by Olga Stein
Moral ambiguity marks Avner Mandelman’s collection of short stories, Talking to the Enemy (Oberon, 88 pages, $13.95 paper, ISBN: 0778011097). The principal characters are male, between the ages of twenty and forty-five, and fighters: secret agents staking out ex-Nazis, MOSAD recruits in training, or seasoned soldiers tracking down Arab terrorists. They are avengers whose mission is to exact retribution for crimes committed against their people. What captures the reader’s interest, however, is not how the characters are engaged in the stories, but the way in which Mandelman delimits their moral vision, their sense of right and wrong.
An injunction in the Bible warns vengeance seekers to be watchful of their state of mind when punishing wrongdoers lest they themselves become vile in the eyes of God. In other words, a criminal should be killed out of duty, not for pleasure. This injunction suggests then that extreme violence and sadistic practices, even for the purpose of punishment, are not only morally wrong, but dangerous in their power to pervert ordinary men.
While a traditional Jewish story-telling approach would have incorporated this injunction, Mandelman, clearly, is not a traditionalist. His stories are irreverent, replete with ugly language and brutal acts which give satisfaction to those who perpetrate them. To Mandelman’s credit, all this amounts to an engrossing depiction of the scorched earth of the avenger’s psyche. The men are in various stages of losing their humanity (one character in “Why I Quit the Army” actually regains his while attempting to paint a young woman’s face, but this exception only serves to prove the rule). Mandelman offers a glimpse, albeit through his particular peephole, of the way in which the pursuit of vengeance skews personal ethics—as much a consequence of personal choice as of pressure applied by the organization dedicated to this task.
The men in this book are neither heroes nor antiheroes. They are ordinary men forced to function under extraordinarily stressful conditions. Some are more successful than others. Success—and here Mandelman plays the irony card most effectively—is contingent upon the characters’ willingness to excise basic human emotions such as pity.
In “Test”, a secret service agent recounts how a fellow recruit failed the Authorization Test by allowing himself to be distracted by the wails of a woman. Opting to help the woman, the recruit failed to carry out his assignment. The woman was a decoy, a female agent used for the purpose of weeding out unsuitable candidates, and the man she succeeded in distracting was admonished and dismissed from the service. An exquisite touch of irony is added at the end of the story when the narrator tells us that this particular test was ultimately eliminated because over time recruits no longer failed it.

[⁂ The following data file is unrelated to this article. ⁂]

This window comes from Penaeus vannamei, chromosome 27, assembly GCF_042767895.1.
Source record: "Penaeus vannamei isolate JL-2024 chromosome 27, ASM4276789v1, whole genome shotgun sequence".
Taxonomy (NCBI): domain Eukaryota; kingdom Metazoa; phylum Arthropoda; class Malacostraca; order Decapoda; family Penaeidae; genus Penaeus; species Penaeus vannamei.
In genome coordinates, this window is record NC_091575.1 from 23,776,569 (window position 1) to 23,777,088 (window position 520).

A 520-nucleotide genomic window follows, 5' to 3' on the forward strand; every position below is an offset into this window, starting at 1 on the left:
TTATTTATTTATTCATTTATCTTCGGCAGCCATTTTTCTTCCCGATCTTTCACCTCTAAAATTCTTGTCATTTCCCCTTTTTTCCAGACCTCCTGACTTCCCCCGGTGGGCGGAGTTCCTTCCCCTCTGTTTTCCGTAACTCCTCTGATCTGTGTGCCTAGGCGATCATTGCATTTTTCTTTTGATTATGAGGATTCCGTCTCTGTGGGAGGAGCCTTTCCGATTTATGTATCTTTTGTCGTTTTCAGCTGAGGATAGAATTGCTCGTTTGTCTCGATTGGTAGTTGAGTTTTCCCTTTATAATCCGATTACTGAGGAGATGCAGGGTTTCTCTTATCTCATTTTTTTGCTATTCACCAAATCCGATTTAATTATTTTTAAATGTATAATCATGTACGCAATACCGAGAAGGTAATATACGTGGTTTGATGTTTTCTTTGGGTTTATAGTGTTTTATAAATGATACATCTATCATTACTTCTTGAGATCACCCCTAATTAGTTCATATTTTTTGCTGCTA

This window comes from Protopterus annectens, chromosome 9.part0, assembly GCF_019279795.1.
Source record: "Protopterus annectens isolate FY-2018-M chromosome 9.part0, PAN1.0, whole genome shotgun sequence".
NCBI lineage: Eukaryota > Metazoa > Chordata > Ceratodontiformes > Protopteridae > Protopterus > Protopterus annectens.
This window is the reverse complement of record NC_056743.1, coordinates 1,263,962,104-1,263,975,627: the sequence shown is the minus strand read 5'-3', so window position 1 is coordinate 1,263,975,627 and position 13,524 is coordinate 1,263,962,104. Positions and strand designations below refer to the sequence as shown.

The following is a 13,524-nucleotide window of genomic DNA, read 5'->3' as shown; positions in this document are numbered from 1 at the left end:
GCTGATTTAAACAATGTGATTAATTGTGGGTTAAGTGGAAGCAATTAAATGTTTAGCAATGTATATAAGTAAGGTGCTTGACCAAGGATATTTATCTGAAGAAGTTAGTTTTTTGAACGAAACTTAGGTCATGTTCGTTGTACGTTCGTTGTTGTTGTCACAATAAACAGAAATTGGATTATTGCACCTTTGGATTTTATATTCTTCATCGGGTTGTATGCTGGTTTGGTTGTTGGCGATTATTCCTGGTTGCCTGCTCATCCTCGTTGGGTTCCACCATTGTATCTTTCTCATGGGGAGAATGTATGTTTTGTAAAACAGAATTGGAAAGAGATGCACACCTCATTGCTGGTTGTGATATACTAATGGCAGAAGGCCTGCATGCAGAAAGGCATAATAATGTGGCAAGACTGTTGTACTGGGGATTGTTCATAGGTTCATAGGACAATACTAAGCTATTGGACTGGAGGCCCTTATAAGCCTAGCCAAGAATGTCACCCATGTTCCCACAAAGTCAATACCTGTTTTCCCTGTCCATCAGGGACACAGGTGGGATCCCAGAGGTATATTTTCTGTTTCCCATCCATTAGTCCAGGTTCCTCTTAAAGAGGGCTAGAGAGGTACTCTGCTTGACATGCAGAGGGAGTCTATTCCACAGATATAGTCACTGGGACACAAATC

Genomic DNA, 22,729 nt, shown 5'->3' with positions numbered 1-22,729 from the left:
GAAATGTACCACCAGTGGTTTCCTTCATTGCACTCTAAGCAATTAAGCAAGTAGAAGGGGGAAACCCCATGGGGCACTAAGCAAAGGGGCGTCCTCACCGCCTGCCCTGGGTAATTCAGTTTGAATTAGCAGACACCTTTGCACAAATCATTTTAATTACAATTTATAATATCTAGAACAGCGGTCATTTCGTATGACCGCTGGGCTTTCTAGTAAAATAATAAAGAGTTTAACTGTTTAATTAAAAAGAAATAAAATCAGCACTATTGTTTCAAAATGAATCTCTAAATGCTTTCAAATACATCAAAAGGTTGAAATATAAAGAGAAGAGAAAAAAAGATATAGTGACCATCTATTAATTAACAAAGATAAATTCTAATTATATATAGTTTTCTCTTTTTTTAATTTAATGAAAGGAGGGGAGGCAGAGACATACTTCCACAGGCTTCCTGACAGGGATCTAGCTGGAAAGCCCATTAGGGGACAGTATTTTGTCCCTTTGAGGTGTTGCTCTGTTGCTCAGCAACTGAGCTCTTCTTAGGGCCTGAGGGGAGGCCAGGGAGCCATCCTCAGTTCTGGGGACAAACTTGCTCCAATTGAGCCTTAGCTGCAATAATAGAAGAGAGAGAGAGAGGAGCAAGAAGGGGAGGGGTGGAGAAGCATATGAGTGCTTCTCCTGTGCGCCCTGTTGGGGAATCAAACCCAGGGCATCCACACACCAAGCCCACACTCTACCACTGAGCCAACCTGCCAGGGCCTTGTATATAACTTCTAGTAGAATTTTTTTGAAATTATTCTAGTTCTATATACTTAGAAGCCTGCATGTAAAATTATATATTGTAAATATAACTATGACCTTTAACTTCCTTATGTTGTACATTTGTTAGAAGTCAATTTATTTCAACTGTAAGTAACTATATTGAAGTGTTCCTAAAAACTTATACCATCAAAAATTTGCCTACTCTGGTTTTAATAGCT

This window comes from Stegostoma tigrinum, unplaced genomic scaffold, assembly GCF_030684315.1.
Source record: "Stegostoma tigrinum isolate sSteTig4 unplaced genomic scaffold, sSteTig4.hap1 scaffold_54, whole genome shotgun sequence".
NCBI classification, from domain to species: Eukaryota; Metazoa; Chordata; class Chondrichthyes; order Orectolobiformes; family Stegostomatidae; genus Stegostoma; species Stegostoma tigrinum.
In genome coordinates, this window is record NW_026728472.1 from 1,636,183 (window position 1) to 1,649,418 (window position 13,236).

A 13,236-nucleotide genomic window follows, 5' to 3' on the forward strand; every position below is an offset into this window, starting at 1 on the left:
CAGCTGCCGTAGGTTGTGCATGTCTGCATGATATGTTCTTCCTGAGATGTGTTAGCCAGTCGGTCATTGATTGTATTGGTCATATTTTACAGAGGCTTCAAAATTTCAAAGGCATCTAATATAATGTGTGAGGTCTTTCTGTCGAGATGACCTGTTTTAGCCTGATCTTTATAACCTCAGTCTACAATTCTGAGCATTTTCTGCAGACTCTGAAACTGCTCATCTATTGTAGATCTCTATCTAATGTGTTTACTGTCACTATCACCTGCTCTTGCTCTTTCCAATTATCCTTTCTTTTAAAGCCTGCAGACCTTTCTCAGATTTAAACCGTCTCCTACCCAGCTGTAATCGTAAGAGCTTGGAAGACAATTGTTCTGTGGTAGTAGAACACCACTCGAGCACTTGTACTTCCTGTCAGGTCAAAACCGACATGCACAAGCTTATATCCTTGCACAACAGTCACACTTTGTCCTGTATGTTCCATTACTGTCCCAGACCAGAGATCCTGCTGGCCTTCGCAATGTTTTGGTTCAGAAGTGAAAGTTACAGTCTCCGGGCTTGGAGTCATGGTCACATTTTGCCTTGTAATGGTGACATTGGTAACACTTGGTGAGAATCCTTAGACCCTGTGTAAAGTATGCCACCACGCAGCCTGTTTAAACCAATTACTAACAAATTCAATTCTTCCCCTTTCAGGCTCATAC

In the last story, an ex-army officer chides himself for failing to kill a Hizbollah terrorist who was with his young sons. His inability to kill an enemy because he may have harmed a child costs him his position in the special services. At the end of the story, he succeeds where previously he had failed: he avenges the murder of his own five-year-old son by taking part in a retaliatory operation, storming the home of the terrorist responsible, and killing him and his thirteen-year-old son. The author celebrates this success: “Dad and the guys gave me a little party in his villa, without wives, and after we finished all the Johnny Walkers and the Stock 777s we watched the video [of the operation]. I didn’t get sick at all, this time. It looked pretty good.” The next day he has sex with his now married ex-wife—something he could not bring himself to do before. Mandelman’s methods may be heavy-handed, but his message is clear: his character is not evil, but he has morally compromised himself.
Themes such the absence of pity, the killing of children, and sexual relations without love or commitment are skillfully revisited in each of the stories, creating links and thought-provoking juxtapositions. In “Life in Parts”, a trip to Paris concludes with a visit to an unused, crumbling train station where trains filled with Jews being transferred to concentration camps were temporarily stationed. An aging French Jew tells his son-in-law that the residents of that area had known Jews were on those trains. Everyone knew, but no one bothered to even bring them water. The French had no pity, is the point he is making, and yet it is pity the special branches of the Israeli military insist its recruits must “leave at home”. In “Pity”, a little girl is killed by an Israeli secret service agent because she is mistakenly thought to be the niece of an ex-Nazi. The agent first threatens to kill the girl in an effort to stop the man from fleeing, and when the threat proves fruitless, the agent cuts her throat. In some stories, it is Israeli children who are killed by terrorists. Their deaths are mourned and subsequently avenged. Two Arab terrorists, “frightened teenage boys”, are brutally slain (the soldiers “took turns shooting single bullets into their bellies”) because they blow up a nineteen-year-old mother and her baby “to palm-size bits”.
Mandelman masterfully blurs the line between victim and victimizer, crime and punishment. Acts of vengeance produce no winners; ugliness begets more ugliness. This is a strong point. In a world of so-called freedom fighters and governments that commit murder in the name of national defense, one should remember that in the game of tit-for-tat everyone pays for the moral toll is inescapable.